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The Don Luciano, a weather-beaten 45-foot fishing boat, motors out of Cocholgüe harbor in the early morning darkness. Behind the vessel, the houses of the village spill down the steep hillside toward the rocky harbor, where a narrow beach is lined by brightly painted boats in various states of repair. Cocholgüe, a cove on Chile’s central coast, is home to roughly 2,000 fishermen and their families. As Captain Fabian Rodriguez steers, his crew of six snoozes in cramped bunks despite the deafening diesel engine. The Don Luciano is one of the larger examples of Chile’s 9,300 artisanal fishing boats, which brought in 1.3 million tons of seafood in 2012.
The crew members emerge onto the rolling deck with the rising sun and pull on bright orange overalls and jackets and turquoise gloves. A beach ball-sized float marks the first set of gillnets, which are 200 feet long and suspended 10 feet above the seafloor. A muscular choreography begins: two men pull up the nylon nets, using a motorized winch when arm strength isn’t enough; two more disentangle hake that have been snagged by their gills (hence the term “gillnet”); and two coil the ropes and stack the empty nets.
The piles of fish grow, but painfully slowly, as seagulls bob in the swells and pelicans glide past in military formation. When the process is finished two hours later, the men reset the nets and use buckets of seawater to sluice fish slime from the decks and each other. The next set of nets is even more disappointing, with gaping holes left by boat anchors, stiff currents, or maybe sea lions.
Rodriguez shakes his head as he steers toward home around noon. Today’s catch looks to be about 15 boxes, each holding 60 pounds of fish, which will earn each man about $10. Rodriguez, a fisherman for 20 years, remembers when an average haul was 30 to 40 boxes. “You very rarely had a small catch, but not now,” he says. “These last few years it’s been low.”
Chile’s seafood industry, the sixth largest in the world, includes everything from tiny fishing boats and huge industrial trawlers to seething fish farms and aseptic factories. It’s a microcosm of the problems and potential solutions facing global fisheries, as stocks face collapse even as every year brings millions more mouths to feed. But with help from WWF—and with a newly amended fishery law, for which WWF gave input—the country is edging toward sustainability. “We’re on the right track,” says Ricardo Bosshard, WWF’s Chile director. “But we know we’re on a journey of 10 years, maybe more.”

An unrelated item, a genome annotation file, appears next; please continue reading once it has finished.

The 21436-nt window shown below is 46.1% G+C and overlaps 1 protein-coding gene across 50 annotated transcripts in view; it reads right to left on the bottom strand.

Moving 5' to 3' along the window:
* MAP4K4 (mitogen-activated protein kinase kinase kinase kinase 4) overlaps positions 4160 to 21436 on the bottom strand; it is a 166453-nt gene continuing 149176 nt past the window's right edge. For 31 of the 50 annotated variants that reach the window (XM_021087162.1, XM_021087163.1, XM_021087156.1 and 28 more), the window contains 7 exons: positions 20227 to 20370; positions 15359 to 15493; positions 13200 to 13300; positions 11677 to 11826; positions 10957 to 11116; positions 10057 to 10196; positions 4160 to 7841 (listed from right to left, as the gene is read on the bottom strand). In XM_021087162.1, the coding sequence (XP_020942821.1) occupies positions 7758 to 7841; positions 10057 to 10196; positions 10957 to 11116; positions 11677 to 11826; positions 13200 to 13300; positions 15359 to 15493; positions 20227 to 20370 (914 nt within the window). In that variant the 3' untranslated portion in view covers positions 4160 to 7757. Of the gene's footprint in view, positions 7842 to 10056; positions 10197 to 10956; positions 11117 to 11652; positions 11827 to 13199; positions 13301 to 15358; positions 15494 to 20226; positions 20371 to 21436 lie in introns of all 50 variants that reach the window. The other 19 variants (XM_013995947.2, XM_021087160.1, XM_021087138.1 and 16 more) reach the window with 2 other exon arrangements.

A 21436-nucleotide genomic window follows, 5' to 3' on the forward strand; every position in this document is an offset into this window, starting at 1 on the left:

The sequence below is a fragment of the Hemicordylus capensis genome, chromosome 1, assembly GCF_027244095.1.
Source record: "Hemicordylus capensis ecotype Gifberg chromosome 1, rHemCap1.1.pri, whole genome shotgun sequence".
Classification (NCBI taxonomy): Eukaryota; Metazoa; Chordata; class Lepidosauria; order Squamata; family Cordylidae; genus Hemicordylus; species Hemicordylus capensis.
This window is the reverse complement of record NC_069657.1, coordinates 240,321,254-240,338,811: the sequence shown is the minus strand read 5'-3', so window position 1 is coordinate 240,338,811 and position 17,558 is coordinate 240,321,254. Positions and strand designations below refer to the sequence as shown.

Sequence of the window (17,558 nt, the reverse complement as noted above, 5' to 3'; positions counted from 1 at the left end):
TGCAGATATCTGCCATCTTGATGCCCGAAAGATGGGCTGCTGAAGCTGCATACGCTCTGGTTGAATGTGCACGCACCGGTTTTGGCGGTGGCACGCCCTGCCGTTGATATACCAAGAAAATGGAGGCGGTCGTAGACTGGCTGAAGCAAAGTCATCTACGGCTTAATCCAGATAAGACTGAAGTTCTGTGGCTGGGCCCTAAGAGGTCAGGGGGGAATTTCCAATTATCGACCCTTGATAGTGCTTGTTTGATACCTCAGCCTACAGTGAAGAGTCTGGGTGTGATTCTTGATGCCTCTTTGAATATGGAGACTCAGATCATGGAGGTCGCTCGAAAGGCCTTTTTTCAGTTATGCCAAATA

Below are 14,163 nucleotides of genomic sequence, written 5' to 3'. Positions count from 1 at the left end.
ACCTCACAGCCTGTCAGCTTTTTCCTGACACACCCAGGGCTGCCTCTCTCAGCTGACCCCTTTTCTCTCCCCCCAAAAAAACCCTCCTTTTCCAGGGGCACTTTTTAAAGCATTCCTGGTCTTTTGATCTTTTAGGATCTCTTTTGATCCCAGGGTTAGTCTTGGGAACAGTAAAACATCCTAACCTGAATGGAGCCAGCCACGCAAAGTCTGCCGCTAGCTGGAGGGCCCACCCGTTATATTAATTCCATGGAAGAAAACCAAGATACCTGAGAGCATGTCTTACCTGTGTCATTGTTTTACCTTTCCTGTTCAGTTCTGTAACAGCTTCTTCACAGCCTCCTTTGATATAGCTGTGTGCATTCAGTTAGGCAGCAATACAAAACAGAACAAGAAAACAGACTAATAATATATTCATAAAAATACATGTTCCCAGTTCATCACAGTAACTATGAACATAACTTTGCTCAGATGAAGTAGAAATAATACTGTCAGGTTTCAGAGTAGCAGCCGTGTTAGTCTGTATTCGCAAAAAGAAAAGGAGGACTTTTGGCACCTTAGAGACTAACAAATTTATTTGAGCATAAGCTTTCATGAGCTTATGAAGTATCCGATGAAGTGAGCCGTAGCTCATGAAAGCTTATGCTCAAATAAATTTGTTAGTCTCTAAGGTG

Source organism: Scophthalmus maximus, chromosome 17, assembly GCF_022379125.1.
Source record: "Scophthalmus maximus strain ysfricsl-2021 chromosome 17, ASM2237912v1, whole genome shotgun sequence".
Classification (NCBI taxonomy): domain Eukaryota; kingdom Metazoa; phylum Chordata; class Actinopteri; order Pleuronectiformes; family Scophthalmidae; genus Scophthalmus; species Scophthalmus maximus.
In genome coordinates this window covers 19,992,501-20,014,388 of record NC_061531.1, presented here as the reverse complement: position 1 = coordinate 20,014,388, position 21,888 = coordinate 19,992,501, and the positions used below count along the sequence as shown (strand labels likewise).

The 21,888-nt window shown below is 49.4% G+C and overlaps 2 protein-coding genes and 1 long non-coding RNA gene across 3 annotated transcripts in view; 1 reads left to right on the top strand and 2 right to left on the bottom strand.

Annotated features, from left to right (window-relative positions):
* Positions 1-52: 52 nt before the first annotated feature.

Three billion people rely on seafood, both wild-caught and farmed, as their main source of animal protein. The industry supports 200 million jobs, making seafood one of the world’s biggest traded food commodities.
But that bounty has come at a price. Over 85% of marine fish stocks are considered either fully exploited or overfished, and more than one in five fisheries has collapsed. Climate change is altering the distribution of fish by acidifying the oceans and raising water temperatures. With more than 9 billion people estimated to crowd the planet by 2050, the continuing role of fish as food is becoming less and less secure.
Sandwiched in large part between the Andes and the Pacific, Chile is a coastline as much as a country, with more oceanfront real estate than the east and west coasts of the US combined. Seafood is the country’s third-largest export, but after decades of mismanagement, over two-thirds of Chile’s commercial bony-fish stocks are currently overexploited or collapsed, says Mauricio Galvez, WWF Chile’s Fisheries Program coordinator. “It is not only an environmental or economic issue. There are thousands of vulnerable people who directly depend on such stocks.”
The decline is in evidence in places like Cocholgüe. Antonio Bustos, president of the local fishermen’s union, is a bear of a man with a handshake toughened by decades at sea. “I’m a dignified man,” he says. “I don’t want to live off of handouts. I want to work and earn my money.” But it’s getting harder and harder to make ends meet, he says, with prices falling and the fish getting smaller and harder to find every year. “Our kids don’t want to be fishermen anymore.”
Many artisanal fishermen blame large industrial vessels (defined as boats more than 60 feet long) for the dwindling catches. They say these big boats fish indiscriminately beyond about five nautical miles out—but still within the historical artisanal fishing grounds—and misreport their catch. In 2012, 175 registered industrial vessels caught nearly as much as Chile’s entire artisanal fleet. Unregulated artisanal fishing is also a problem, says Bustos. Illegally caught hake sell for roughly $10 per box versus the $20-$30 that legal fishermen have to charge to cover costs. “Our legal catch is better-quality, bigger fish,” says Bustos. But given that price competition, law-abiding fishermen struggle to make a profit.